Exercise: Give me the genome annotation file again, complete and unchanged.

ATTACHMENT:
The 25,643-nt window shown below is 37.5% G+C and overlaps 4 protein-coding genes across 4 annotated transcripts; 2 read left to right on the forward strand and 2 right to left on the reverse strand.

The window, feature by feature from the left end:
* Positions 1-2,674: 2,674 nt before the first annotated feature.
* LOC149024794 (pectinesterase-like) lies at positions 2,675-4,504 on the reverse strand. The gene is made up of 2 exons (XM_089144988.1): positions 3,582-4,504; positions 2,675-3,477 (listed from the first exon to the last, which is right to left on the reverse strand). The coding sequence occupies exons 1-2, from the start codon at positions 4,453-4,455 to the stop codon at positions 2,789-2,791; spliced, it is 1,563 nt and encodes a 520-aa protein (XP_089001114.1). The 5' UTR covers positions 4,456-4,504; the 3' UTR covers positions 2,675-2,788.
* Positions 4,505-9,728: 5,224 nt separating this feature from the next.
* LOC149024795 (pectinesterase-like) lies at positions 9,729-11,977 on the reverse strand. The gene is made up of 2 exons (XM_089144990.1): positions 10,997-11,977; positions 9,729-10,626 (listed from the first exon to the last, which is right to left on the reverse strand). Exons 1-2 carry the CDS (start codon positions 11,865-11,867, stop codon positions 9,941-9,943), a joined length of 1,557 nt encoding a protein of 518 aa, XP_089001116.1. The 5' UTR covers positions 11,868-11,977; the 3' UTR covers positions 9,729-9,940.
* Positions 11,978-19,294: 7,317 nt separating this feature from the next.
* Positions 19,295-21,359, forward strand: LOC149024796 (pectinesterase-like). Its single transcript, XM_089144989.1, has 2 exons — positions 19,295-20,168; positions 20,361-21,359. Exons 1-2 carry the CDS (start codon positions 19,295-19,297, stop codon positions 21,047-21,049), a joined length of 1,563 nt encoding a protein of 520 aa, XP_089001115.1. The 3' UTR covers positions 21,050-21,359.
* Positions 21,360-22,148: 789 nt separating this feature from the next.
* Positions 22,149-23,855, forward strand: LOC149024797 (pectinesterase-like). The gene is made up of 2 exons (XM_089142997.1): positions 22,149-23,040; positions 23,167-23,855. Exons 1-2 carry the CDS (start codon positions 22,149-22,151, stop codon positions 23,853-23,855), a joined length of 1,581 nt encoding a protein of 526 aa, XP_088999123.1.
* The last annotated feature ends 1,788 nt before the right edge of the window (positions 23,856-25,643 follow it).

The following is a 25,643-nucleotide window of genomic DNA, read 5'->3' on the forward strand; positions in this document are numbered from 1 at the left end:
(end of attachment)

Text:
The 25,643-nt window shown below is 37.5% G+C and overlaps 4 protein-coding genes across 4 annotated transcripts; 2 read left to right on the forward strand and 2 right to left on the reverse strand.

The window, feature by feature from the left end:
* Positions 1-2,674: 2,674 nt before the first annotated feature.
* LOC149024794 (pectinesterase-like) lies at positions 2,675-4,504 on the reverse strand. The gene is made up of 2 exons (XM_089144988.1): positions 3,582-4,504; positions 2,675-3,477 (listed from the first exon to the last, which is right to left on the reverse strand). The coding sequence occupies exons 1-2, from the start codon at positions 4,453-4,455 to the stop codon at positions 2,789-2,791; spliced, it is 1,563 nt and encodes a 520-aa protein (XP_089001114.1). The 5' UTR covers positions 4,456-4,504; the 3' UTR covers positions 2,675-2,788.
* Positions 4,505-9,728: 5,224 nt separating this feature from the next.
* LOC149024795 (pectinesterase-like) lies at positions 9,729-11,977 on the reverse strand. The gene is made up of 2 exons (XM_089144990.1): positions 10,997-11,977; positions 9,729-10,626 (listed from the first exon to the last, which is right to left on the reverse strand). Exons 1-2 carry the CDS (start codon positions 11,865-11,867, stop codon positions 9,941-9,943), a joined length of 1,557 nt encoding a protein of 518 aa, XP_089001116.1. The 5' UTR covers positions 11,868-11,977; the 3' UTR covers positions 9,729-9,940.
* Positions 11,978-19,294: 7,317 nt separating this feature from the next.
* Positions 19,295-21,359, forward strand: LOC149024796 (pectinesterase-like). Its single transcript, XM_089144989.1, has 2 exons — positions 19,295-20,168; positions 20,361-21,359. Exons 1-2 carry the CDS (start codon positions 19,295-19,297, stop codon positions 21,047-21,049), a joined length of 1,563 nt encoding a protein of 520 aa, XP_089001115.1. The 3' UTR covers positions 21,050-21,359.
* Positions 21,360-22,148: 789 nt separating this feature from the next.
* Positions 22,149-23,855, forward strand: LOC149024797 (pectinesterase-like). The gene is made up of 2 exons (XM_089142997.1): positions 22,149-23,040; positions 23,167-23,855. Exons 1-2 carry the CDS (start codon positions 22,149-22,151, stop codon positions 23,853-23,855), a joined length of 1,581 nt encoding a protein of 526 aa, XP_088999123.1.
* The last annotated feature ends 1,788 nt before the right edge of the window (positions 23,856-25,643 follow it).

The following is a 25,643-nucleotide window of genomic DNA, read 5'->3' on the forward strand; positions in this document are numbered from 1 at the left end: